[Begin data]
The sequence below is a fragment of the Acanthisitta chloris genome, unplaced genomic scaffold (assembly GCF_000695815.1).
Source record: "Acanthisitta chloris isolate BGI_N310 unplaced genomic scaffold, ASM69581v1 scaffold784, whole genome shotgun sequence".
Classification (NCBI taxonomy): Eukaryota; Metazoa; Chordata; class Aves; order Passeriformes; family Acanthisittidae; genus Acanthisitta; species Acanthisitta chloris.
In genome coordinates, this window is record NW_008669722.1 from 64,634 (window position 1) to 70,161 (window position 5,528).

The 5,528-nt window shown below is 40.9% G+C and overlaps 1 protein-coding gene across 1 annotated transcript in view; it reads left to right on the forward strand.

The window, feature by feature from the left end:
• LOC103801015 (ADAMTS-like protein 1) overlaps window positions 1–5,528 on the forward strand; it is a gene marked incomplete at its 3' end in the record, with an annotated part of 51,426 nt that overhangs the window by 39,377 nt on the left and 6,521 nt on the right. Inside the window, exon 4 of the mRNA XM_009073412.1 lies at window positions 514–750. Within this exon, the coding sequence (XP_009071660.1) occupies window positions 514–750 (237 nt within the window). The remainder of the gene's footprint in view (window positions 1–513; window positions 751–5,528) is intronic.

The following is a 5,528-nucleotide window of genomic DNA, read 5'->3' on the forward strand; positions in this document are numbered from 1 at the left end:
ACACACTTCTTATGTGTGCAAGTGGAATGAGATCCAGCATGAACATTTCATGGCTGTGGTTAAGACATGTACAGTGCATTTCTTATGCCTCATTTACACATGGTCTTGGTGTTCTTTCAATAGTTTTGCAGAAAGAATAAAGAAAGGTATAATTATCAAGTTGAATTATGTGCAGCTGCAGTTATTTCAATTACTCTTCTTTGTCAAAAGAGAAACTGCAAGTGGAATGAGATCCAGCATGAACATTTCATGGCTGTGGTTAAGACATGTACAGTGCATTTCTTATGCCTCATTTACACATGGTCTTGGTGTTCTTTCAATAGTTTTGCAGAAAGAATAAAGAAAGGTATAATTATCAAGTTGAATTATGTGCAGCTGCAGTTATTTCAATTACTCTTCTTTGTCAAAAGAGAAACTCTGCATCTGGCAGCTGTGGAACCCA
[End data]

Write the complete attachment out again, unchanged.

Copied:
The sequence below is a fragment of the Acanthisitta chloris genome, unplaced genomic scaffold (assembly GCF_000695815.1).
Source record: "Acanthisitta chloris isolate BGI_N310 unplaced genomic scaffold, ASM69581v1 scaffold784, whole genome shotgun sequence".
Classification (NCBI taxonomy): Eukaryota; Metazoa; Chordata; class Aves; order Passeriformes; family Acanthisittidae; genus Acanthisitta; species Acanthisitta chloris.
In genome coordinates, this window is record NW_008669722.1 from 64,634 (window position 1) to 70,161 (window position 5,528).

The 5,528-nt window shown below is 40.9% G+C and overlaps 1 protein-coding gene across 1 annotated transcript in view; it reads left to right on the forward strand.

The window, feature by feature from the left end:
• LOC103801015 (ADAMTS-like protein 1) overlaps window positions 1–5,528 on the forward strand; it is a gene marked incomplete at its 3' end in the record, with an annotated part of 51,426 nt that overhangs the window by 39,377 nt on the left and 6,521 nt on the right. Inside the window, exon 4 of the mRNA XM_009073412.1 lies at window positions 514–750. Within this exon, the coding sequence (XP_009071660.1) occupies window positions 514–750 (237 nt within the window). The remainder of the gene's footprint in view (window positions 1–513; window positions 751–5,528) is intronic.

The following is a 5,528-nucleotide window of genomic DNA, read 5'->3' on the forward strand; positions in this document are numbered from 1 at the left end:
ACACACTTCTTATGTGTGCAAGTGGAATGAGATCCAGCATGAACATTTCATGGCTGTGGTTAAGACATGTACAGTGCATTTCTTATGCCTCATTTACACATGGTCTTGGTGTTCTTTCAATAGTTTTGCAGAAAGAATAAAGAAAGGTATAATTATCAAGTTGAATTATGTGCAGCTGCAGTTATTTCAATTACTCTTCTTTGTCAAAAGAGAAACTGCAAGTGGAATGAGATCCAGCATGAACATTTCATGGCTGTGGTTAAGACATGTACAGTGCATTTCTTATGCCTCATTTACACATGGTCTTGGTGTTCTTTCAATAGTTTTGCAGAAAGAATAAAGAAAGGTATAATTATCAAGTTGAATTATGTGCAGCTGCAGTTATTTCAATTACTCTTCTTTGTCAAAAGAGAAACTCTGCATCTGGCAGCTGTGGAACCCA